The experience of unconditional acceptance by new Bolivian colleagues and the delight of friendship with Hoggarth, shaped by honest mutual self-disclosure,66 helped me to live more authentically into Christ and the good news. Searching conversations and roust debates with Hoggarth about the politics of following Jesus under dictatorial military regimes, in Bolivia under Hugo Banzer, and South Africa under P.W. Botha’s militant apartheid apparatus, were formative for my growing young adult geopolitical awareness. Through all the mix of learnings during my time in Latin America, it was in Bolivia, at the age of 20 and 21, that I took new little steps towards greater responsibility to own the effects of trauma in my past and my need for Christ to integrate and heal me. I began the adventure of engaging with Scripture contextually. And started on a new way of intentionally working through cultural differences in love, into the joy of freedom from fear and prejudice.

Learnings from the broken jar of “mission” in a return to witness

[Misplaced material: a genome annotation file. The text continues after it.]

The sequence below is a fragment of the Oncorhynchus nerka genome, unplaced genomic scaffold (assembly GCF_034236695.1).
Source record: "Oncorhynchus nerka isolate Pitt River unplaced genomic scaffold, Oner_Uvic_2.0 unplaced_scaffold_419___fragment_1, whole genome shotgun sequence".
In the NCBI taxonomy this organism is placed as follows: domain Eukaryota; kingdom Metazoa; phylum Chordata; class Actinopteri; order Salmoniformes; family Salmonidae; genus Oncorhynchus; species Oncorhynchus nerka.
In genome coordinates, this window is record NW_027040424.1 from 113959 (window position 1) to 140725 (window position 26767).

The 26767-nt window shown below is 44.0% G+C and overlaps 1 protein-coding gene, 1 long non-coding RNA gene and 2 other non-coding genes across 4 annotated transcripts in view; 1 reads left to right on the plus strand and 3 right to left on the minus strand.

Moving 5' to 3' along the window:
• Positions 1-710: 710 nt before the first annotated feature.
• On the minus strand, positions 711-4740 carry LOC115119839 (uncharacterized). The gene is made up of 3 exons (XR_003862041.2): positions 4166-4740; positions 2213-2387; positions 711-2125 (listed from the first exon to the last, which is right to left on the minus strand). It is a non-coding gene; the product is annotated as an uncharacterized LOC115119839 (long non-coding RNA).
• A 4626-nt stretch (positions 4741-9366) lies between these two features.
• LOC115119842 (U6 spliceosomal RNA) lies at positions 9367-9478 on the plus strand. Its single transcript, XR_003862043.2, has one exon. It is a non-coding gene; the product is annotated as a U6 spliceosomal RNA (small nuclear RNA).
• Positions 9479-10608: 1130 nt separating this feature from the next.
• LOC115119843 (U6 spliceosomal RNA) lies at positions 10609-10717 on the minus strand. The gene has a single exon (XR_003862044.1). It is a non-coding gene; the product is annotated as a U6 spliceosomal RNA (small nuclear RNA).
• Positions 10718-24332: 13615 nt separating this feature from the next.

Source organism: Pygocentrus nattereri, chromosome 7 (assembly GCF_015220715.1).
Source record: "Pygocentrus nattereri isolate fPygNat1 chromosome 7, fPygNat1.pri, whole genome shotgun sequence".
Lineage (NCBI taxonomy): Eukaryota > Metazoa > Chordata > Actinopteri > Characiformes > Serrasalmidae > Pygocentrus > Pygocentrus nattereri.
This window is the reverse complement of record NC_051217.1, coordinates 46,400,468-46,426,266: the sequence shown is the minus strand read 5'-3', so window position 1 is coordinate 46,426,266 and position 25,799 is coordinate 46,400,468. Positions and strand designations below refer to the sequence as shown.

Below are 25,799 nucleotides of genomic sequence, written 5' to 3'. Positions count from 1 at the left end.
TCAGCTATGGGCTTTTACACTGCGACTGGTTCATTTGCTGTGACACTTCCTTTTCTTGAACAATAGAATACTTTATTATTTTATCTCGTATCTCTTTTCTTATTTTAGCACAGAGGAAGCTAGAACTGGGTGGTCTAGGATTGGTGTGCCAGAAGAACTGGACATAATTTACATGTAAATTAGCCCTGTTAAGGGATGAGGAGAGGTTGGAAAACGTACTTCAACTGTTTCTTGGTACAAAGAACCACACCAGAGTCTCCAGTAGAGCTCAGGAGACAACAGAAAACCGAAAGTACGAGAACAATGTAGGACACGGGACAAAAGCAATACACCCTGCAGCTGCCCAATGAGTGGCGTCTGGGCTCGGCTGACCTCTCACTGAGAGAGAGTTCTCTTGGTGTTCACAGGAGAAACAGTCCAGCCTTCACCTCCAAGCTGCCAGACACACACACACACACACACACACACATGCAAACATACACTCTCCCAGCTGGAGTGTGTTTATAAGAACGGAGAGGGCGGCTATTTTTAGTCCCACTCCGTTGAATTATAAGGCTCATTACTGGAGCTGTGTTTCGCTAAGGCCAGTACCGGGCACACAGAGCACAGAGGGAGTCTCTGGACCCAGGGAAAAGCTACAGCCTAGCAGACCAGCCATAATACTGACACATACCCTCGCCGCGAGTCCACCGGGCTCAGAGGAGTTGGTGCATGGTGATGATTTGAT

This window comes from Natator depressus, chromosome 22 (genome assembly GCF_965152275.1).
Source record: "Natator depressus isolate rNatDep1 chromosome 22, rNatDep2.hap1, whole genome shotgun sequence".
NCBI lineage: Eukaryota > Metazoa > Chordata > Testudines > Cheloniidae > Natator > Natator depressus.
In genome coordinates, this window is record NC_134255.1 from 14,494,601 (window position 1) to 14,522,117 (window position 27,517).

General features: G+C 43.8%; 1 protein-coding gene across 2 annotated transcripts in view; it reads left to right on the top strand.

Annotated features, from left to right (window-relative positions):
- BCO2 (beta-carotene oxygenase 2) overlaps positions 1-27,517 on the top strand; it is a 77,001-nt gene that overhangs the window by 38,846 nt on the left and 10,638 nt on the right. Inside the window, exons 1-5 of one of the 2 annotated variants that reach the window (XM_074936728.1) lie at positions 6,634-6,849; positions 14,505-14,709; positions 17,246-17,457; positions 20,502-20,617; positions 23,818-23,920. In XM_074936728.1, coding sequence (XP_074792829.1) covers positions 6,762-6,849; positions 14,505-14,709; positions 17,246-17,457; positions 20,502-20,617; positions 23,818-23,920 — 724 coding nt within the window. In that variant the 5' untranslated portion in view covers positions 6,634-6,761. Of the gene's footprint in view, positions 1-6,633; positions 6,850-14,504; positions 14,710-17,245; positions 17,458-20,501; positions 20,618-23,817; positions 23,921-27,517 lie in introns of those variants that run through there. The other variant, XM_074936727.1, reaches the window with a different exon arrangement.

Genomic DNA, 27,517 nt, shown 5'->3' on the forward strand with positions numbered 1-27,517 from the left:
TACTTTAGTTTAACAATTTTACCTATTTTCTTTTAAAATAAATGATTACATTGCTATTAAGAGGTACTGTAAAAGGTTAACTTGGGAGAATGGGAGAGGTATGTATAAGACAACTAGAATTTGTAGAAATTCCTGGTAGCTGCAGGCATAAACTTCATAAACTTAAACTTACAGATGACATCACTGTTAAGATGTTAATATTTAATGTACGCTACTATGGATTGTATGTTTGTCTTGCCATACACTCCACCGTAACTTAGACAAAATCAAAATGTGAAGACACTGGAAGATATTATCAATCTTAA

It is important to include in this narrative, that there were shortcomings and failures during the first period of SCAMP’s development between 1979 and 1985, in case this short history is found to be more a hagiography. During the first year of SCAMP, in 1980, a significant difference of doctrinal opinion arose between three SCAMP delegates, Susan Valentine, Alistair Rendal and Susan Parnell, from the University of the Witwatersrand, and their SCA staff workers, at Wits and in the Johannesburg national office. Poor handling of this group impasse, including a poor sensitivity to gender, and no appeal to neutral mediation, escalated the matter into a conflict that resulted in a breakdown in relationships between the students and the staff.67 In a separate development, Trevor Gow’s punctilious style of leadership, together with significantly unequal expectations between Trevor and Youth Alive and SCM, about the role of consultation in the SCAMP training, and financial as well as placement decisions, led SCM and Youth Alive to withdraw their participation and their sponsorship of black students in the training, as from 1980.68 The serious loss of this contribution from black South Africans in SCAMP, in its early stage of development, meant one more lost opportunity in white South Africa to engage more contextually and meaningfully with fellow witnesses to the good news of reconciliation, in the decade of South Africa’s greatest social polarization under P.W. Botha’s ruthless apartheid regime.